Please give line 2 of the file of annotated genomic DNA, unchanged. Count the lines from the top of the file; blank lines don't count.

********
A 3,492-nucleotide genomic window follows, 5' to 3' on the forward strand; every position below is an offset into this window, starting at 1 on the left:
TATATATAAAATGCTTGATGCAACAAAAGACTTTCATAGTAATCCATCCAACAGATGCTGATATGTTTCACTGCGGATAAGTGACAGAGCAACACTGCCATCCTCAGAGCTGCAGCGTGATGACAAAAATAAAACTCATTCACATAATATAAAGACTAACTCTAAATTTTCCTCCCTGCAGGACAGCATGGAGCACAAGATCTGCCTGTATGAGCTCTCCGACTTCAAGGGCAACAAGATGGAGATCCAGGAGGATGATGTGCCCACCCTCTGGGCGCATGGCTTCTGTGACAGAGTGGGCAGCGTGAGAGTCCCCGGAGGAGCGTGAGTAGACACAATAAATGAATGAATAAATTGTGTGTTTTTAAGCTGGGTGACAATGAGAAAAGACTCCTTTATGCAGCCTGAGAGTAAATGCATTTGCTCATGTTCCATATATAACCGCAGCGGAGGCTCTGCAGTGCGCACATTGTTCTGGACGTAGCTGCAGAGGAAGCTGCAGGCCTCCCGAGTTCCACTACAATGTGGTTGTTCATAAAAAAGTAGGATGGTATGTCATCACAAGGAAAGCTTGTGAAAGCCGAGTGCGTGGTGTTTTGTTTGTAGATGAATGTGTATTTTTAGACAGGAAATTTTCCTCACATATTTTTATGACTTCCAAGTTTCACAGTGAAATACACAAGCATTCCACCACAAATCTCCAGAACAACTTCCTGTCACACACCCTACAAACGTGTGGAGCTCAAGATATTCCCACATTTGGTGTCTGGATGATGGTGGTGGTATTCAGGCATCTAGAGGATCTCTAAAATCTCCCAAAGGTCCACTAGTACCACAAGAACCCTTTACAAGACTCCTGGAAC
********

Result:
TATATATAAAATGCTTGATGCAACAAAAGACTTTCATAGTAATCCATCCAACAGATGCTGATATGTTTCACTGCGGATAAGTGACAGAGCAACACTGCCATCCTCAGAGCTGCAGCGTGATGACAAAAATAAAACTCATTCACATAATATAAAGACTAACTCTAAATTTTCCTCCCTGCAGGACAGCATGGAGCACAAGATCTGCCTGTATGAGCTCTCCGACTTCAAGGGCAACAAGATGGAGATCCAGGAGGATGATGTGCCCACCCTCTGGGCGCATGGCTTCTGTGACAGAGTGGGCAGCGTGAGAGTCCCCGGAGGAGCGTGAGTAGACACAATAAATGAATGAATAAATTGTGTGTTTTTAAGCTGGGTGACAATGAGAAAAGACTCCTTTATGCAGCCTGAGAGTAAATGCATTTGCTCATGTTCCATATATAACCGCAGCGGAGGCTCTGCAGTGCGCACATTGTTCTGGACGTAGCTGCAGAGGAAGCTGCAGGCCTCCCGAGTTCCACTACAATGTGGTTGTTCATAAAAAAGTAGGATGGTATGTCATCACAAGGAAAGCTTGTGAAAGCCGAGTGCGTGGTGTTTTGTTTGTAGATGAATGTGTATTTTTAGACAGGAAATTTTCCTCACATATTTTTATGACTTCCAAGTTTCACAGTGAAATACACAAGCATTCCACCACAAATCTCCAGAACAACTTCCTGTCACACACCCTACAAACGTGTGGAGCTCAAGATATTCCCACATTTGGTGTCTGGATGATGGTGGTGGTATTCAGGCATCTAGAGGATCTCTAAAATCTCCCAAAGGTCCACTAGTACCACAAGAACCCTTTACAAGACTCCTGGAAC